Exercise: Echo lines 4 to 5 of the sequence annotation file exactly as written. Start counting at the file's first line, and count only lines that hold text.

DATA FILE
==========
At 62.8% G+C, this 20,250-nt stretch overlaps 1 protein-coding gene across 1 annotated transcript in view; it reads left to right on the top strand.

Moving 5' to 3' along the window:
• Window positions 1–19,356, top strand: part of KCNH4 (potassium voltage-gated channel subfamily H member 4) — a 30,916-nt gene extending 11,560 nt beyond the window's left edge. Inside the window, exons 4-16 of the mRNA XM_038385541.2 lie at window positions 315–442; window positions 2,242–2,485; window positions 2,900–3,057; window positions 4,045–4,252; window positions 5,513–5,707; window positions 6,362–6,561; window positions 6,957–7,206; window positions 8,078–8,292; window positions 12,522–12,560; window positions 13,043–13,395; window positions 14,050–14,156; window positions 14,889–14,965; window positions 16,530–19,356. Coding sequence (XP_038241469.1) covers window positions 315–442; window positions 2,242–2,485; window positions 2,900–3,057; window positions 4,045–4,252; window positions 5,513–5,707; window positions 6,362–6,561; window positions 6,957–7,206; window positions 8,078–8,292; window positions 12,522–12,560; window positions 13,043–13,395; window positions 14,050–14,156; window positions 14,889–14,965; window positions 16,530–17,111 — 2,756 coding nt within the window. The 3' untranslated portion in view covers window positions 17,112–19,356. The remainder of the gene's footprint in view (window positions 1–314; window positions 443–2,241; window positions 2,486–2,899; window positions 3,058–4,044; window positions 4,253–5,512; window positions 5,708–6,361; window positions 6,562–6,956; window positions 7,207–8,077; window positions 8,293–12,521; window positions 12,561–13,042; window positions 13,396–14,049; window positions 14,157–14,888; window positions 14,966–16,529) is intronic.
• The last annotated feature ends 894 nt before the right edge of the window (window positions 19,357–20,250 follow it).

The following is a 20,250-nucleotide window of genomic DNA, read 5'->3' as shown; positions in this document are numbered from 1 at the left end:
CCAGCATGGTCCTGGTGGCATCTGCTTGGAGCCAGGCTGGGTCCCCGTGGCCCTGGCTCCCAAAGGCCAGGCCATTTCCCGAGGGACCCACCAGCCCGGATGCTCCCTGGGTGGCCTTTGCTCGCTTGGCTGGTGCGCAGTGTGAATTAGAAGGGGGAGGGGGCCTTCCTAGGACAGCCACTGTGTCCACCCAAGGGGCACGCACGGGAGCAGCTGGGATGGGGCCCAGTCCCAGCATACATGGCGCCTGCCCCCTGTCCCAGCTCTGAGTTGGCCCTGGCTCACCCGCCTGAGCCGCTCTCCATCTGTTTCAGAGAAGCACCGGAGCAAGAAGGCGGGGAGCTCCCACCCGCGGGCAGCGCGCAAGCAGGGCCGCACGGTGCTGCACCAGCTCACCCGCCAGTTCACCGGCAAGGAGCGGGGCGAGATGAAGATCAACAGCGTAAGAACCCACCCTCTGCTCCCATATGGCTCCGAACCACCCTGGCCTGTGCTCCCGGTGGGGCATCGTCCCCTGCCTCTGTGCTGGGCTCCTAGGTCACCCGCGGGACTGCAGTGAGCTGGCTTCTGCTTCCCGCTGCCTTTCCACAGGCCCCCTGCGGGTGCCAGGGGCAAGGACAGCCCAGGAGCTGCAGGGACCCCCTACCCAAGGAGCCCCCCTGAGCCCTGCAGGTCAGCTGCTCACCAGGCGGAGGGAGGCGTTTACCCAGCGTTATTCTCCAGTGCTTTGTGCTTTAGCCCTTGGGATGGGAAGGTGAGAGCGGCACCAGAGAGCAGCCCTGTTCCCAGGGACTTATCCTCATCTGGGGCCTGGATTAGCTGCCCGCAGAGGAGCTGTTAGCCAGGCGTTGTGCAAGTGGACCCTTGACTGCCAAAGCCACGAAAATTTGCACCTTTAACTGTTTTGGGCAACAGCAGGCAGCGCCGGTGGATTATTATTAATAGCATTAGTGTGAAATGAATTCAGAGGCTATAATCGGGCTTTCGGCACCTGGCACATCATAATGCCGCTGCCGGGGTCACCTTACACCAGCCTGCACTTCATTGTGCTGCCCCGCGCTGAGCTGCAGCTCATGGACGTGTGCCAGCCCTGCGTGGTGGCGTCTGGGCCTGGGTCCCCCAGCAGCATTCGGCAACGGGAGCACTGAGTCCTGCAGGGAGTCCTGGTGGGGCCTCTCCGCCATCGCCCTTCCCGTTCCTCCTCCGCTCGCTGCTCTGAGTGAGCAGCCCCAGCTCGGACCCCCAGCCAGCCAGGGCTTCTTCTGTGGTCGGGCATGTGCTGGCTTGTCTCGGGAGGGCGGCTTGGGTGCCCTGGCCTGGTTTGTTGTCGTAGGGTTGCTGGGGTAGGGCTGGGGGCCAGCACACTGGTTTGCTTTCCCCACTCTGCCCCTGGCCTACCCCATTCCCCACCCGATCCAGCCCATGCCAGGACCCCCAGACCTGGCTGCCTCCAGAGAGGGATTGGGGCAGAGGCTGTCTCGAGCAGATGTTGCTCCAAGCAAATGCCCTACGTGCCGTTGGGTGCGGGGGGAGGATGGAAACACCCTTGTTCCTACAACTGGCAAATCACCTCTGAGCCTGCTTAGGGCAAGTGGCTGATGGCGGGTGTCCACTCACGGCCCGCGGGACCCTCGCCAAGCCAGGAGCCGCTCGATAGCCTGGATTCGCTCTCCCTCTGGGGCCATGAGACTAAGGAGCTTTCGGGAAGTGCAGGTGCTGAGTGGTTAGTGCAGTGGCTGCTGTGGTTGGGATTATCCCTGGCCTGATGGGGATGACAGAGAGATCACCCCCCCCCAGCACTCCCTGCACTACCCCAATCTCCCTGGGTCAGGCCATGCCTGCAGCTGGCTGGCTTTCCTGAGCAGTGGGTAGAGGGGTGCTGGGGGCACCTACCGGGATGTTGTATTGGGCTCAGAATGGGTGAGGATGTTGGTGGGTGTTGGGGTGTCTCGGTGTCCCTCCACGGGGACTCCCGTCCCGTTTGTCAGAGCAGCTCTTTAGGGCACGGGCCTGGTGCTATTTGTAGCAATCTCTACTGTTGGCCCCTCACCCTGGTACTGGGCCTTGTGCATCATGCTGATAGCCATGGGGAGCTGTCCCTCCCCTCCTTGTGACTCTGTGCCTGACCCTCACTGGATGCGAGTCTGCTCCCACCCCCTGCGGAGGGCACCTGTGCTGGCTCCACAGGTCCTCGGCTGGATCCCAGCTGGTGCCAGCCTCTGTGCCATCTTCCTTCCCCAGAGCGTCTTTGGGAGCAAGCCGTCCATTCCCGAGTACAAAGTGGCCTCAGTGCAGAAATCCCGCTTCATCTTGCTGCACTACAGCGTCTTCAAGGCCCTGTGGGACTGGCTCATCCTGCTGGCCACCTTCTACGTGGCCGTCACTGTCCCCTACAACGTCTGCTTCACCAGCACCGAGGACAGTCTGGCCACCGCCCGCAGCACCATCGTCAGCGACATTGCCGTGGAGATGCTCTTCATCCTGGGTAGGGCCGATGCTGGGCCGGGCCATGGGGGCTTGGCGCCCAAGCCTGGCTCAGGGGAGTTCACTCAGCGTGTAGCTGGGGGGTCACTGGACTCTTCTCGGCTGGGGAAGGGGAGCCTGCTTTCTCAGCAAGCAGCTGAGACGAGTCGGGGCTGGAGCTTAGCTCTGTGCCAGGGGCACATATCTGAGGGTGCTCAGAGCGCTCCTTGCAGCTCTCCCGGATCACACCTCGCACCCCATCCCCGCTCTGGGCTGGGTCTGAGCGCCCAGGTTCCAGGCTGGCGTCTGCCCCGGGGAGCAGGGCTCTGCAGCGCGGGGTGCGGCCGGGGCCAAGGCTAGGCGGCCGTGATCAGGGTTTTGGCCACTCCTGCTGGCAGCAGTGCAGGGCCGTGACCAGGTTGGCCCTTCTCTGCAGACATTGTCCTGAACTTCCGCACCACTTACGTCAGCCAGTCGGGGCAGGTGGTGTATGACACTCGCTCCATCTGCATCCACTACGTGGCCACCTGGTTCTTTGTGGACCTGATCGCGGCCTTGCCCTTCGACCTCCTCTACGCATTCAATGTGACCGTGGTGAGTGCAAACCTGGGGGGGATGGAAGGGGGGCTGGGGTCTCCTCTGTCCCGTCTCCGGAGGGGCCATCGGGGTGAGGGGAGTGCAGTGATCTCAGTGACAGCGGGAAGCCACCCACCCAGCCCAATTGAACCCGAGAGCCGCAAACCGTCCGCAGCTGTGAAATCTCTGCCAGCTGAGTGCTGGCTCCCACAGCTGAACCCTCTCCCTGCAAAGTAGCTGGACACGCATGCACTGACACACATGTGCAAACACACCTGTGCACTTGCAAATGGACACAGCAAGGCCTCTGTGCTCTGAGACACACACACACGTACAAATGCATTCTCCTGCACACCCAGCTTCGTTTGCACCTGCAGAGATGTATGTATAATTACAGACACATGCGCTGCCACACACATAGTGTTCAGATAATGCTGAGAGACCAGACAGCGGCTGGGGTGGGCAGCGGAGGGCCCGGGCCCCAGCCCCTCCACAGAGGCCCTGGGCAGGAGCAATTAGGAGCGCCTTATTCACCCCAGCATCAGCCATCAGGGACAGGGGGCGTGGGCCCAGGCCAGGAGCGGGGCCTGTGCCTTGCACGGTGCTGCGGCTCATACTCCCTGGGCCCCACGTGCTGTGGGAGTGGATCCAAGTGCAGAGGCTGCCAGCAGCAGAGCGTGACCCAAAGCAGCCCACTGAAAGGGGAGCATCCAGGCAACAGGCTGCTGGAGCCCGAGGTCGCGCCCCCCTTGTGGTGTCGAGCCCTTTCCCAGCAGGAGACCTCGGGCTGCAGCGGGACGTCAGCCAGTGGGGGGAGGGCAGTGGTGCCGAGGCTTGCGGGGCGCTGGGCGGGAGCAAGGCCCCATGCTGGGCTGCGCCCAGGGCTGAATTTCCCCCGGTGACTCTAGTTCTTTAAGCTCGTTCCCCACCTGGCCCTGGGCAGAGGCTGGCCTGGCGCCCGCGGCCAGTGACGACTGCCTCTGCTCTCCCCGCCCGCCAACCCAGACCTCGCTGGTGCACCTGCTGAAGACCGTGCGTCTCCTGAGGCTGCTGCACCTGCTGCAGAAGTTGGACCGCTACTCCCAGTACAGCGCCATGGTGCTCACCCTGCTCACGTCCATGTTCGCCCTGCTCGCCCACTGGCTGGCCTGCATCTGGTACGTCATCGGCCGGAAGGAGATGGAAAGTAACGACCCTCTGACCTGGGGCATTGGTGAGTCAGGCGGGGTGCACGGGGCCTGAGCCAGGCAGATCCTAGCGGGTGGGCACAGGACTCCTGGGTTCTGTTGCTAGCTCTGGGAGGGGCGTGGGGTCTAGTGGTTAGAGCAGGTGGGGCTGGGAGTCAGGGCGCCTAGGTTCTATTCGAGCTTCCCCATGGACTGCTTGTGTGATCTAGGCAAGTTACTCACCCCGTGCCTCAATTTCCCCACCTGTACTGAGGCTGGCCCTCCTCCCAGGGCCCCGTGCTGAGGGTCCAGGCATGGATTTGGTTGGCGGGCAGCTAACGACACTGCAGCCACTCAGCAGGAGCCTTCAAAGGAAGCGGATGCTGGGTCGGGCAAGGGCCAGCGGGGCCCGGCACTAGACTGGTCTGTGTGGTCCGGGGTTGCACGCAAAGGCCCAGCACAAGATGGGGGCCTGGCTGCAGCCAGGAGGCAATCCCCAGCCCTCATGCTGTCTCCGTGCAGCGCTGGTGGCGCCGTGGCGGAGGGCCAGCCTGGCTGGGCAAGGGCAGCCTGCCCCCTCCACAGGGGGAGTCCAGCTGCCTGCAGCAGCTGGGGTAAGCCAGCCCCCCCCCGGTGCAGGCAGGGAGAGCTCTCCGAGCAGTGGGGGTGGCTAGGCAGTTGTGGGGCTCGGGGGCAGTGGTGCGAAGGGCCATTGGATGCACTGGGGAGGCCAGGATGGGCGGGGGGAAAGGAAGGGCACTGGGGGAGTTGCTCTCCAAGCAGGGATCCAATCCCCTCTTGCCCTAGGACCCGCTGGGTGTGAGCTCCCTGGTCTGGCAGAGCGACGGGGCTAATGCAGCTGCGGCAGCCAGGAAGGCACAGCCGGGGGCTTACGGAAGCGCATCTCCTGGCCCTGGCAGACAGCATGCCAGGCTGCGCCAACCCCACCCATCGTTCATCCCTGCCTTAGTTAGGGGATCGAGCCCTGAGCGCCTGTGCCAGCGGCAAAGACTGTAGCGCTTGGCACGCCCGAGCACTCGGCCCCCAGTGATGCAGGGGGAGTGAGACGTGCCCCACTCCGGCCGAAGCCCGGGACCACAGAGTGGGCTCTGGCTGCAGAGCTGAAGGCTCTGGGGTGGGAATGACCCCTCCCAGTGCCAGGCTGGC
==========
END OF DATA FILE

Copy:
• The last annotated feature ends 894 nt before the right edge of the window (window positions 19,357–20,250 follow it).

The following is a 20,250-nucleotide window of genomic DNA, read 5'->3' as shown; positions in this document are numbered from 1 at the left end: